Our travels over the last five years have taken us through places perceived -- often inappropriately -- as dangerous: Central Asia, the Caucasus, Burma (Myanmar), Jordan and Bangladesh. Add to that our recent travels to Iran, Egypt and Greece amidst protests. Now we're in Mexico, another place high on the perceived danger meter.
Do we proceed blindly? No.
Are we adrenaline junkies, danger seekers? Not really.
We do our research, connect with locals and expats on the ground and read reports from recent travelers. Then we go and enjoy ourselves.
We also know to take what we see on the news with a generous pinch of salt.
Why? Because our travel experiences on the ground have made us aware of a few reporting techniques that spice up the story of the moment while dropping a bit of the larger reality along the way.
When there are protests or a natural disaster strikes, events are often portrayed in a way that implies that an entire region has been consumed, even if the impact is limited.
To recognize this is not to take away from the severity of the issue at hand. However, other facts -- like the relative peace and safety of unaffected areas -- gets lost along the way.
To look at it another way: If an earthquake or demonstration happened in San Francisco, does it make sense not to travel to New York?
Next time you consume news, be sure to have a map handy to understand the true scope and effect of the event.
Our experience in Egypt: When we visited Cairo in December 2011 during the country's second wave of demonstrations, news reports seemed to imply that the entire city was engulfed in chaos.
Yes, there was violence on Tahrir Square. But the affected area was tiny in comparison to a sprawling city of over 15 million people, a country of over 80 million. As we made our way in Cairo (including around Tahrir Square) and around northern Egypt, we witnessed much of life carrying on as normal, with people going to work, kids going to school, roads full of traffic.
This is the bit that's conveniently missed in a typical news cycle. Not all protests are violent. Violence just sells better.
Our experience in Greece: Our visit to the Greek island of Crete in the fall of 2011 happened amidst a wave of demonstrations and protests against austerity measures in Greece. The images coming out of Athens at the time were flame-ridden, smoke-filled and ominous. We witnessed another set of protests in Heraklion, Crete's largest city.
Protests were lively and featured thousands of protesters who were hardly violent or dangerous. There may have been a few incidents, but when the protests were over, most participants retired to local cafes to hang out with friends and enjoy a frappé.
Focus on the Fringe
To understand the real story of a country, you need to understand its ordinary people. But let's face it -- ordinary people and their viewpoints don't sell, they aren't flush with juicy sound bites and they don't make for good theater. But if you speak to them, you're likely to realize that the issues of the day are more complex than the prevailing narrative.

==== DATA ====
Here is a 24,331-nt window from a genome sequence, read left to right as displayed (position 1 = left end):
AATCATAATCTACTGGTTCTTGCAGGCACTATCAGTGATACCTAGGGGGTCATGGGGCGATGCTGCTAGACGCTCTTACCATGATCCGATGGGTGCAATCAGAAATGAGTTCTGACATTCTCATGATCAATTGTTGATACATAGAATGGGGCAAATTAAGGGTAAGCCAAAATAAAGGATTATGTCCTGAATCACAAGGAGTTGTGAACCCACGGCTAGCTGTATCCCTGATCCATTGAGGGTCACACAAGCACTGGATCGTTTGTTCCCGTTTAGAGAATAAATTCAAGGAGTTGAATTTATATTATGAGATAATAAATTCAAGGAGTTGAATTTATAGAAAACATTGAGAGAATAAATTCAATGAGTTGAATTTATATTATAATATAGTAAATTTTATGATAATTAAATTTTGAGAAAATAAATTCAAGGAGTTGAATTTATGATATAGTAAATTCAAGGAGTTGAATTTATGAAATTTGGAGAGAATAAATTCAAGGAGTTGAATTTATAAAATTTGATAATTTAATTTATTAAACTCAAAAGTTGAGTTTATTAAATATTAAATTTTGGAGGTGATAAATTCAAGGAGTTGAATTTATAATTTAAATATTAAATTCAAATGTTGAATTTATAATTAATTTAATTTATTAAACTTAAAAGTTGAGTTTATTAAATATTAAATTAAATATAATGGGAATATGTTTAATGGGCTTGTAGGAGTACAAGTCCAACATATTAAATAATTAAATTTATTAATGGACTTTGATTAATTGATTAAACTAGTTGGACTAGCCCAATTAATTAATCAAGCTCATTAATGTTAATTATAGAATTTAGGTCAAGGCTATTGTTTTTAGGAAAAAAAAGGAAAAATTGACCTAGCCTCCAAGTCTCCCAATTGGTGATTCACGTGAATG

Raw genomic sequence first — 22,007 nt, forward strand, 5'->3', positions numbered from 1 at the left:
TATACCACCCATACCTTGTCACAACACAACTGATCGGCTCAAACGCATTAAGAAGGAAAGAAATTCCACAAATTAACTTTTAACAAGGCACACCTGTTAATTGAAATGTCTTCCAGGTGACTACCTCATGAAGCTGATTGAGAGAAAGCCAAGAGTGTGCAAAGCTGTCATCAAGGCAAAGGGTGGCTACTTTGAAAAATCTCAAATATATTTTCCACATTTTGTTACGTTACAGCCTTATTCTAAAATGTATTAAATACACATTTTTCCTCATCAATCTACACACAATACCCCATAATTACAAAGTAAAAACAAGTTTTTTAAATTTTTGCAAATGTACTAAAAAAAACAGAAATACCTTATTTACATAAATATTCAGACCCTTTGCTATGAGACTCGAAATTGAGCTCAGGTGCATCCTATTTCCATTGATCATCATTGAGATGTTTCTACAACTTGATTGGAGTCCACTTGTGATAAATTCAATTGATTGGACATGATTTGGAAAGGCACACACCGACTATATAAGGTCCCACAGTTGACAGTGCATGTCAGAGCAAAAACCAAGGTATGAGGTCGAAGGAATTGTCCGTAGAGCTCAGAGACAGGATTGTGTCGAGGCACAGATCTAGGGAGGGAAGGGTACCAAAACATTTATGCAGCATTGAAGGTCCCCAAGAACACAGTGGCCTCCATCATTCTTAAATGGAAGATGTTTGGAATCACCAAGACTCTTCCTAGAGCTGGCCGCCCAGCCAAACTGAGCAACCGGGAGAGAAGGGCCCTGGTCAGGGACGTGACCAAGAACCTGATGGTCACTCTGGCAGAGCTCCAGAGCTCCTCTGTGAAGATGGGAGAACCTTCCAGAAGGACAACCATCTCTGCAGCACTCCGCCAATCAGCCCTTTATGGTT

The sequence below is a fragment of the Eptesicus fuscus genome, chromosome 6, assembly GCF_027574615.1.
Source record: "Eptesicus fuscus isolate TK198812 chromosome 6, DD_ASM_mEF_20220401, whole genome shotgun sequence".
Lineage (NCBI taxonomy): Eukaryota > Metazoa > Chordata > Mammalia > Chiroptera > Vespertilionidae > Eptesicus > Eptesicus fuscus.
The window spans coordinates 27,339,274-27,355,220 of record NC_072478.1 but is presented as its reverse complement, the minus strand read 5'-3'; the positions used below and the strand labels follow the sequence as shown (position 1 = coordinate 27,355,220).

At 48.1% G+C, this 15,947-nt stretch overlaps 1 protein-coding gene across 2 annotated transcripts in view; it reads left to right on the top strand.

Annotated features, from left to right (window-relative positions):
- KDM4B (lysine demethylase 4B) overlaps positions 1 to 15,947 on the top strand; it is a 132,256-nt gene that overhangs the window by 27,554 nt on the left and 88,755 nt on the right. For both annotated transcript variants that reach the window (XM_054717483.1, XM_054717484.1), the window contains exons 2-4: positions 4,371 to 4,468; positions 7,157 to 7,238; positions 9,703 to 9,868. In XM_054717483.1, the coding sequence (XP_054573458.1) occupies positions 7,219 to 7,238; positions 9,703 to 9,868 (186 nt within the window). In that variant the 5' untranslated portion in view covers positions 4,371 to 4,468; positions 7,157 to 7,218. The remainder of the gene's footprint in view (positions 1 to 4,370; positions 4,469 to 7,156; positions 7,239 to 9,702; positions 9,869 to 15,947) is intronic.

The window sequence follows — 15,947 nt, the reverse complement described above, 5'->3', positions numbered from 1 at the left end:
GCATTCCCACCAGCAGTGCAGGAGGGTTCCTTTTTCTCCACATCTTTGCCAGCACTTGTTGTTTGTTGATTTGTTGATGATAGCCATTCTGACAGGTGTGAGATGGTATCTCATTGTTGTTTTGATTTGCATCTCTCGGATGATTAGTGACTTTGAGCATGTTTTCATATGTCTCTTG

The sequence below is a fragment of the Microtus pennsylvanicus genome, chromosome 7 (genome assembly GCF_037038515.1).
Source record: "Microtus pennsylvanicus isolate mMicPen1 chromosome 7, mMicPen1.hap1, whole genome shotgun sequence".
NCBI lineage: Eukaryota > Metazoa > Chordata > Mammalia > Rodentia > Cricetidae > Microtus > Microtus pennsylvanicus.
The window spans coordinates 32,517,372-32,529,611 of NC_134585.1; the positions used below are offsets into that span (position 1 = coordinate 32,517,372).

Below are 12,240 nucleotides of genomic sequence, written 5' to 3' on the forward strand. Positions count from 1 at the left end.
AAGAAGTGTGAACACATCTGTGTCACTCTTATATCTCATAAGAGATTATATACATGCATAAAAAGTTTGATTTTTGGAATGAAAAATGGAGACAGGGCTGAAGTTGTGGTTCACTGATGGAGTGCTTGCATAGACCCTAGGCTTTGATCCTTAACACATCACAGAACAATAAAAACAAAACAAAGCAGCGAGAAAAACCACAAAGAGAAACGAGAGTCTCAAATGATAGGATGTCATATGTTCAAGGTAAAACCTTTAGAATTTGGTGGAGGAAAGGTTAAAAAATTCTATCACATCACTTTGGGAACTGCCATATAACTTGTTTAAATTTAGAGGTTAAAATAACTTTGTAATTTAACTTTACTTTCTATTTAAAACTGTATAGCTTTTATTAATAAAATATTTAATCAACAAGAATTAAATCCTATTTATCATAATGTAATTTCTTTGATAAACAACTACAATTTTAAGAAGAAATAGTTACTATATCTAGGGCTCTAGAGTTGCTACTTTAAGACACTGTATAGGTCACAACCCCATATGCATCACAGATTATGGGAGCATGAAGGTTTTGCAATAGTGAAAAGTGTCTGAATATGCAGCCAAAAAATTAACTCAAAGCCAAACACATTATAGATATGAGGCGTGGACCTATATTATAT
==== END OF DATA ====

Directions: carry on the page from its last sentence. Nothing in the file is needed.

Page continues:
And when you do that, your fear -- of other people and other countries -- can come into perspective.
Our experience in Iran: Our visit to Iran happened to coincide with the anniversary of the hostage taking at the American embassy in 1979. On the day of the anniversary, we wandered through the streets and markets of the town of Shiraz. We were besieged -- by friendly locals offering invitations to go to the movies and for ice cream, tea and dinner.
When we turned on the TV at our hotel that night both local and international coverage focused on the anti-American demonstrations. While we wouldn't expect media coverage of our ice cream dates in the market, a little coverage of life on the streets outside of those protests might have told a broader, more accurate story, one that made viewers think, rather than one that cemented their beliefs and fears.
When we asked a few Iranians about the demonstrations, they explained that they're more a function of government orchestration, stacked with government employees who are required to participate for fear of losing their jobs. Sure, some people do participate voluntarily, but the government stages the rest to demonstrate "support."
The Zoom Lens
You've seen the images of protestors on the streets, zoomed in to illustrate anger and volume. But sometimes if the lens were to taken to a wide-angle view, you might see that only a handful of people are there. At least you would see the context. Instead, the zoom lens makes great theater: The crowd is compressed, the protest is heating up.
Our experience in Jordan: When we visited Jordan last February, the international press had covered Friday demonstrations as if they constituted the next Arab Spring uprising. For friends of ours living near the square, the protests were as they always were -- not much more, not much less.
The upshot is that the world for the most part is not a scary place -- at least not for the reasons you see on TV.
Next time you consume a news story, sit back for a moment and ask yourself: Is this the whole story? What's the bigger context? And most importantly, "What might I be missing?"
Your answer just might influence what you think about the rest of the world. And perhaps it will make you want to travel to find out for yourself.
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